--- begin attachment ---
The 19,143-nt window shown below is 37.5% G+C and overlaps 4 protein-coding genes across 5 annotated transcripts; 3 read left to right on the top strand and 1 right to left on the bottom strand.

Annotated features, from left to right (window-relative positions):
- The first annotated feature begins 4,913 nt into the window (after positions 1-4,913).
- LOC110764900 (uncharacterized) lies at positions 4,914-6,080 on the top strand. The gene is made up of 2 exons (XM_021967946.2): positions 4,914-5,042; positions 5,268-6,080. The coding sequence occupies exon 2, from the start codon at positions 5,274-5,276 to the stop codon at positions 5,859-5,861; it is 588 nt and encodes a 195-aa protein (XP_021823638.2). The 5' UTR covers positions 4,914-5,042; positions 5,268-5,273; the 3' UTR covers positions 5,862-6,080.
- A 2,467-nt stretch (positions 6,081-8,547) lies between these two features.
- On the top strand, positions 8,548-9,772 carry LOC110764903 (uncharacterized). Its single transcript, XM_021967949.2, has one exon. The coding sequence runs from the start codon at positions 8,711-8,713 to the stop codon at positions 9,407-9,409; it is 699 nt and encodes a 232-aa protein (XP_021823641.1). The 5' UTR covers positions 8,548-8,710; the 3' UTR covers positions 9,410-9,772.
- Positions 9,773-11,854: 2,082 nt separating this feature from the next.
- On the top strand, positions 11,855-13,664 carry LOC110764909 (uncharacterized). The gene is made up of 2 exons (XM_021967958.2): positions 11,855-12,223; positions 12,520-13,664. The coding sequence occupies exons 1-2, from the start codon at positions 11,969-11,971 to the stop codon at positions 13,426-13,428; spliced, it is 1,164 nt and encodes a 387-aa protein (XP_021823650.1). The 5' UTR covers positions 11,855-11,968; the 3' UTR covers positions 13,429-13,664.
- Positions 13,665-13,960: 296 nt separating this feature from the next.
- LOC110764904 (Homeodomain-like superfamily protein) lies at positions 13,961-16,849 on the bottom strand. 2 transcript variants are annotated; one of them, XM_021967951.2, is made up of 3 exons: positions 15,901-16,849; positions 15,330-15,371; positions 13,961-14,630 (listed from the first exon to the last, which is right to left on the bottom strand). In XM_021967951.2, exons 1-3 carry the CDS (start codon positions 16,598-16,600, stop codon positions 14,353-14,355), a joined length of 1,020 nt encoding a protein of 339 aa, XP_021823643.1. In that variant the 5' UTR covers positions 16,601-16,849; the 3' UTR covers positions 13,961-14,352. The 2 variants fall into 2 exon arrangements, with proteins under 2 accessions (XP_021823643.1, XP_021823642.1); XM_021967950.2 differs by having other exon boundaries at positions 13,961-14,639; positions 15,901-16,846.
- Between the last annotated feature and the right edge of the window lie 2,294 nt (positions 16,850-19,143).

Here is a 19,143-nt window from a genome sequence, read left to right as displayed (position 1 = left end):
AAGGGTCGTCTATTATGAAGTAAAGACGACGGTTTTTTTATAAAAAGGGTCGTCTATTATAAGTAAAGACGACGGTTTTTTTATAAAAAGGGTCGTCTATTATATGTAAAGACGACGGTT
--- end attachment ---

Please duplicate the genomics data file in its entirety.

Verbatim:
The 19,143-nt window shown below is 37.5% G+C and overlaps 4 protein-coding genes across 5 annotated transcripts; 3 read left to right on the top strand and 1 right to left on the bottom strand.

Annotated features, from left to right (window-relative positions):
- The first annotated feature begins 4,913 nt into the window (after positions 1-4,913).
- LOC110764900 (uncharacterized) lies at positions 4,914-6,080 on the top strand. The gene is made up of 2 exons (XM_021967946.2): positions 4,914-5,042; positions 5,268-6,080. The coding sequence occupies exon 2, from the start codon at positions 5,274-5,276 to the stop codon at positions 5,859-5,861; it is 588 nt and encodes a 195-aa protein (XP_021823638.2). The 5' UTR covers positions 4,914-5,042; positions 5,268-5,273; the 3' UTR covers positions 5,862-6,080.
- A 2,467-nt stretch (positions 6,081-8,547) lies between these two features.
- On the top strand, positions 8,548-9,772 carry LOC110764903 (uncharacterized). Its single transcript, XM_021967949.2, has one exon. The coding sequence runs from the start codon at positions 8,711-8,713 to the stop codon at positions 9,407-9,409; it is 699 nt and encodes a 232-aa protein (XP_021823641.1). The 5' UTR covers positions 8,548-8,710; the 3' UTR covers positions 9,410-9,772.
- Positions 9,773-11,854: 2,082 nt separating this feature from the next.
- On the top strand, positions 11,855-13,664 carry LOC110764909 (uncharacterized). The gene is made up of 2 exons (XM_021967958.2): positions 11,855-12,223; positions 12,520-13,664. The coding sequence occupies exons 1-2, from the start codon at positions 11,969-11,971 to the stop codon at positions 13,426-13,428; spliced, it is 1,164 nt and encodes a 387-aa protein (XP_021823650.1). The 5' UTR covers positions 11,855-11,968; the 3' UTR covers positions 13,429-13,664.
- Positions 13,665-13,960: 296 nt separating this feature from the next.
- LOC110764904 (Homeodomain-like superfamily protein) lies at positions 13,961-16,849 on the bottom strand. 2 transcript variants are annotated; one of them, XM_021967951.2, is made up of 3 exons: positions 15,901-16,849; positions 15,330-15,371; positions 13,961-14,630 (listed from the first exon to the last, which is right to left on the bottom strand). In XM_021967951.2, exons 1-3 carry the CDS (start codon positions 16,598-16,600, stop codon positions 14,353-14,355), a joined length of 1,020 nt encoding a protein of 339 aa, XP_021823643.1. In that variant the 5' UTR covers positions 16,601-16,849; the 3' UTR covers positions 13,961-14,352. The 2 variants fall into 2 exon arrangements, with proteins under 2 accessions (XP_021823643.1, XP_021823642.1); XM_021967950.2 differs by having other exon boundaries at positions 13,961-14,639; positions 15,901-16,846.
- Between the last annotated feature and the right edge of the window lie 2,294 nt (positions 16,850-19,143).

Here is a 19,143-nt window from a genome sequence, read left to right as displayed (position 1 = left end):
AAGGGTCGTCTATTATGAAGTAAAGACGACGGTTTTTTTATAAAAAGGGTCGTCTATTATAAGTAAAGACGACGGTTTTTTTATAAAAAGGGTCGTCTATTATATGTAAAGACGACGGTT